Nevertheless, with all this supporting argument, something still holds nations back from establishing their embassies in Jerusalem. As regards the United States, the matter itself follows a clear and effortless logic. General global consensus holds Israel as a sovereign nation (it is recognized in the UN and other international bodies), and as provided explicitly in a Congressional bill passed in 1995 (and implicitly in many bills before), a sovereign nation may, under international law and custom, designate its own capital. Since December 1949, Jerusalem has been the Israeli-appointed capital of the State. Yet even while Congress recognizes Israel’s right to declare her own capital, and it follows that they should support an embassy move, it is not the place of Congress to make such decisions. It is the express right of the Executive branch of the government to establish or relocate American embassies in other countries, as foreign relations are delegated as Executive domain in the Constitution. Thus, past presidents and our current President are the reason for inaction as it is not a matter of Congressional jurisdiction.
Refreshingly, as America turns the page on perhaps the most popular, most global, Presidential election it has ever known, great opportunity lies before her people and her new leader. The issues facing President Obama are copious and do not demand recounting, as they have been considered, explored and perhaps beaten to exhaustion in the past year’s campaigning. There is no doubt that the fanfare surrounding the new appointee to this esteemed office will be great. But many of the President’s decisions will address those matters raised during the campaign. Any attempt to remedy long-standing problems in the economy, change the country’s tax structure or reorganize her healthcare system will not be definitively successful for many months or years.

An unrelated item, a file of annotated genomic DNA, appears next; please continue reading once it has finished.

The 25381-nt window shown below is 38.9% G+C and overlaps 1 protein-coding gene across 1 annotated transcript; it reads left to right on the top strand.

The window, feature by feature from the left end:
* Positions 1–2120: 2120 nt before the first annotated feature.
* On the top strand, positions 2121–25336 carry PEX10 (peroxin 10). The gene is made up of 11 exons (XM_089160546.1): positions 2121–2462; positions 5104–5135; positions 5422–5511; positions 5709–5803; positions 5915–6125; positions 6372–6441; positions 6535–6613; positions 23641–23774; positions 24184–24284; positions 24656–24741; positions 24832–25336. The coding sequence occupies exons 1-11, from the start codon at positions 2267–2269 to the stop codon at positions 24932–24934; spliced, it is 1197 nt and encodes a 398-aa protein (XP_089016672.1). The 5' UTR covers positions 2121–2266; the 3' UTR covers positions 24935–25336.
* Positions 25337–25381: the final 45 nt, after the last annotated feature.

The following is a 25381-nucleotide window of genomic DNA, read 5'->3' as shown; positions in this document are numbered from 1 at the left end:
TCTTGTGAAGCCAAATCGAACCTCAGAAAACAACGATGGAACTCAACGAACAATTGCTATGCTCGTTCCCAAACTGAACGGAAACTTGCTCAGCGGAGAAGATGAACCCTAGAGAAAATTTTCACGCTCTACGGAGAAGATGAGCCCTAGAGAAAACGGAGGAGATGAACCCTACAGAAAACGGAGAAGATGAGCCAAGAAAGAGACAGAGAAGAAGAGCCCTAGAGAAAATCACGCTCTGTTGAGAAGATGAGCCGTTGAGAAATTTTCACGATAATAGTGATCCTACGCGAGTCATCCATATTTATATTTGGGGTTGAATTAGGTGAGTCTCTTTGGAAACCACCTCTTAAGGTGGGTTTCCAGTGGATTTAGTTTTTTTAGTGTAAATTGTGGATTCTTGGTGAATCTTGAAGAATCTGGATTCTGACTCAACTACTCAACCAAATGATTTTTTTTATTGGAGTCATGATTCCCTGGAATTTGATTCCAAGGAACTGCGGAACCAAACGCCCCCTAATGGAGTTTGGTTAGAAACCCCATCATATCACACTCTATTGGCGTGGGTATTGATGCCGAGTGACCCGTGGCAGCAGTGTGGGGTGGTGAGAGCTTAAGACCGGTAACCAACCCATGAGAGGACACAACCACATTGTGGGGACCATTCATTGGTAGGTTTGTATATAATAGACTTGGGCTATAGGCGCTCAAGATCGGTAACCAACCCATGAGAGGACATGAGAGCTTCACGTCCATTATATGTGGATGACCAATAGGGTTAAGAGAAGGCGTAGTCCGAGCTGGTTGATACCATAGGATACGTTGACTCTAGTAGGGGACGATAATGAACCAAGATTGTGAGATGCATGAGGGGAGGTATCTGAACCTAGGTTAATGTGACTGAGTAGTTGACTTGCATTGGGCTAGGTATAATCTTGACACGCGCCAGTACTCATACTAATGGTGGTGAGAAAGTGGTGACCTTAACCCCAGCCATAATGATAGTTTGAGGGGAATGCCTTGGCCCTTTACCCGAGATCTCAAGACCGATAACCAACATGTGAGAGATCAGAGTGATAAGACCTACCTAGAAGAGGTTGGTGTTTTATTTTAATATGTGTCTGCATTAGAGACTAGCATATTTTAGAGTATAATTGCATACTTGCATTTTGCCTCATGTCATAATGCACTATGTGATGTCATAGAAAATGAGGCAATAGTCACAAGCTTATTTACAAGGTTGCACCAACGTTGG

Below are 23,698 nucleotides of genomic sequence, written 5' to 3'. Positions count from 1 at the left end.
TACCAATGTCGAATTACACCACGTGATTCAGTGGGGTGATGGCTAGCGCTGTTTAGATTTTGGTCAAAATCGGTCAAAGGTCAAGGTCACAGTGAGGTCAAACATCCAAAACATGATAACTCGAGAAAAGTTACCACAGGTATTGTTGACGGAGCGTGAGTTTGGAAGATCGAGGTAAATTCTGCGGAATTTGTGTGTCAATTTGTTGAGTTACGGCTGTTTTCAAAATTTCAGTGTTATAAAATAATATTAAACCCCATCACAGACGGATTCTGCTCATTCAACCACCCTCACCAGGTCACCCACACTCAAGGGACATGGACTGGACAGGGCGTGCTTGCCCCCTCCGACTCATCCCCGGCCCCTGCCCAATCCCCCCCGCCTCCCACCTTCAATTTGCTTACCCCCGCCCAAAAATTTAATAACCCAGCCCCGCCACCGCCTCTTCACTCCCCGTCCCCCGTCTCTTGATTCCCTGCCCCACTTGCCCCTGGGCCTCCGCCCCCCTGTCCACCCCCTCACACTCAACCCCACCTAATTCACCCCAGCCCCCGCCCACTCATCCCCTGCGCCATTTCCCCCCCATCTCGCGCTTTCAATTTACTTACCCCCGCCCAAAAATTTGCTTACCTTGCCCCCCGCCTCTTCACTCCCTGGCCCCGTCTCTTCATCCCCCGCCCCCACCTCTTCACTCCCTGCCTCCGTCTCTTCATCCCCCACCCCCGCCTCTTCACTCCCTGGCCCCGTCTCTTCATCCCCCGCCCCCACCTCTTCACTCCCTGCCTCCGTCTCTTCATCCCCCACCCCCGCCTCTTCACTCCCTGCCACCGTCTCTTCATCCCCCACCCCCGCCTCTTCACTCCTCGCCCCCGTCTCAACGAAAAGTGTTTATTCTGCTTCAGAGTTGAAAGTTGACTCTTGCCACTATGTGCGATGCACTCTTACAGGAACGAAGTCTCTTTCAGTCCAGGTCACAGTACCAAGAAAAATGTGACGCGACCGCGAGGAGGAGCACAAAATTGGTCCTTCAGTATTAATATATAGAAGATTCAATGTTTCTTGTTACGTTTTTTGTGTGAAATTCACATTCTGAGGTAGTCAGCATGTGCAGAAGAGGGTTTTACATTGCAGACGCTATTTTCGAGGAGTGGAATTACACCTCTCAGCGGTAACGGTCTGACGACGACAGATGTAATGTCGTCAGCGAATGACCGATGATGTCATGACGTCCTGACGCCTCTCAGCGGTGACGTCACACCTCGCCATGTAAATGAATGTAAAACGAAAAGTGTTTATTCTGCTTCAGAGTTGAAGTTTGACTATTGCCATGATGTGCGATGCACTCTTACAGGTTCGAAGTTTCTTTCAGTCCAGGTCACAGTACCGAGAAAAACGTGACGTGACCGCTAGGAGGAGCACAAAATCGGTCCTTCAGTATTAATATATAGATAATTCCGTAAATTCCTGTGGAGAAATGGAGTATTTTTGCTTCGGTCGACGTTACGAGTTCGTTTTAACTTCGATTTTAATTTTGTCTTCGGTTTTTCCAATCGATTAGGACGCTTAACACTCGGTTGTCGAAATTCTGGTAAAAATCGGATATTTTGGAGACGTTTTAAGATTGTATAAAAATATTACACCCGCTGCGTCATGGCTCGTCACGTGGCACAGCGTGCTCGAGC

However, the question of the Embassy in Israel provides a unique opportunity for the President to demonstrate his authority and make an early, lucid and definitive decision with unambiguous and immediate effects. Moving the embassy from Tel Aviv to Jerusalem solidifies the long-standing alliance and friendship of two of the world’s foremost democracies. This decisive action defines the President’s relationship with Israel, attests to his belief that Israel rules justly and fairly within her borders and supports her democratic efforts in a difficult and unstable environment. Why shouldn’t the rest of the world recognize Israel’s right to establish her own capital? Moreover, let America take the lead in making the right decision here, rather than tarry along with the rest of the world.
Would such a move be political in nature and send a message to the world? Certainly. Perhaps that message is precisely the one President Obama should send early in his term. A clear signal that America is ready to see the Mideast conflict resolved, Palestinian government working for the Palestinian people, with Israel, instead of using her people as weapons against Israel.
Failure to relocate the embassy may slide under the radar and be lost among the many other issues cluttering the President’s plate as he takes office. It may, alternatively, be seen as a slap across a great friend’s face, inaction when the times call for action, wavering on a question which demands certainty. It is a mistake to ignore such an obvious opportunity. This move is a perfect manifestation of the support a friend like Israel needs and an ally like her deserves.